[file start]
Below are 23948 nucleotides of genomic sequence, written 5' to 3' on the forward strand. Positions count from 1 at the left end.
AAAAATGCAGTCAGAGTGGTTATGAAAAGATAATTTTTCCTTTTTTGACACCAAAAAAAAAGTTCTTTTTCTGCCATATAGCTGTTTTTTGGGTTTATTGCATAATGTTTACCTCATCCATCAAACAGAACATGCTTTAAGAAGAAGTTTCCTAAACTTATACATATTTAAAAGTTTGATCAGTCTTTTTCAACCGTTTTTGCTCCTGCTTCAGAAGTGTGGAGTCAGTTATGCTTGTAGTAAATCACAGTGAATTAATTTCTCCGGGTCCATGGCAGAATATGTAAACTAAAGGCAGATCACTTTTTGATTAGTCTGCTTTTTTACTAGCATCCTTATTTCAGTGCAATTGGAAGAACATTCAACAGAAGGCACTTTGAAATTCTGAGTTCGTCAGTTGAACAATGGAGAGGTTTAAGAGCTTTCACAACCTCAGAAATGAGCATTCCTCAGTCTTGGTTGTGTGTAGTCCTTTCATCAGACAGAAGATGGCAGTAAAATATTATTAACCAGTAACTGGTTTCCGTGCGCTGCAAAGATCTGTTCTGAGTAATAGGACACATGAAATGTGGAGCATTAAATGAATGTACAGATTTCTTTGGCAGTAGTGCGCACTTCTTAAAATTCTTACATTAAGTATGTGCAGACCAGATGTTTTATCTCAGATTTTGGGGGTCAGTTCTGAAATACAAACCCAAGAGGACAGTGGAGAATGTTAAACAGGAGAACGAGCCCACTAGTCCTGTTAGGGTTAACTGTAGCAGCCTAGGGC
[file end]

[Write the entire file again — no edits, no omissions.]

Below are 23948 nucleotides of genomic sequence, written 5' to 3' on the forward strand. Positions count from 1 at the left end.
AAAAATGCAGTCAGAGTGGTTATGAAAAGATAATTTTTCCTTTTTTGACACCAAAAAAAAAGTTCTTTTTCTGCCATATAGCTGTTTTTTGGGTTTATTGCATAATGTTTACCTCATCCATCAAACAGAACATGCTTTAAGAAGAAGTTTCCTAAACTTATACATATTTAAAAGTTTGATCAGTCTTTTTCAACCGTTTTTGCTCCTGCTTCAGAAGTGTGGAGTCAGTTATGCTTGTAGTAAATCACAGTGAATTAATTTCTCCGGGTCCATGGCAGAATATGTAAACTAAAGGCAGATCACTTTTTGATTAGTCTGCTTTTTTACTAGCATCCTTATTTCAGTGCAATTGGAAGAACATTCAACAGAAGGCACTTTGAAATTCTGAGTTCGTCAGTTGAACAATGGAGAGGTTTAAGAGCTTTCACAACCTCAGAAATGAGCATTCCTCAGTCTTGGTTGTGTGTAGTCCTTTCATCAGACAGAAGATGGCAGTAAAATATTATTAACCAGTAACTGGTTTCCGTGCGCTGCAAAGATCTGTTCTGAGTAATAGGACACATGAAATGTGGAGCATTAAATGAATGTACAGATTTCTTTGGCAGTAGTGCGCACTTCTTAAAATTCTTACATTAAGTATGTGCAGACCAGATGTTTTATCTCAGATTTTGGGGGTCAGTTCTGAAATACAAACCCAAGAGGACAGTGGAGAATGTTAAACAGGAGAACGAGCCCACTAGTCCTGTTAGGGTTAACTGTAGCAGCCTAGGGC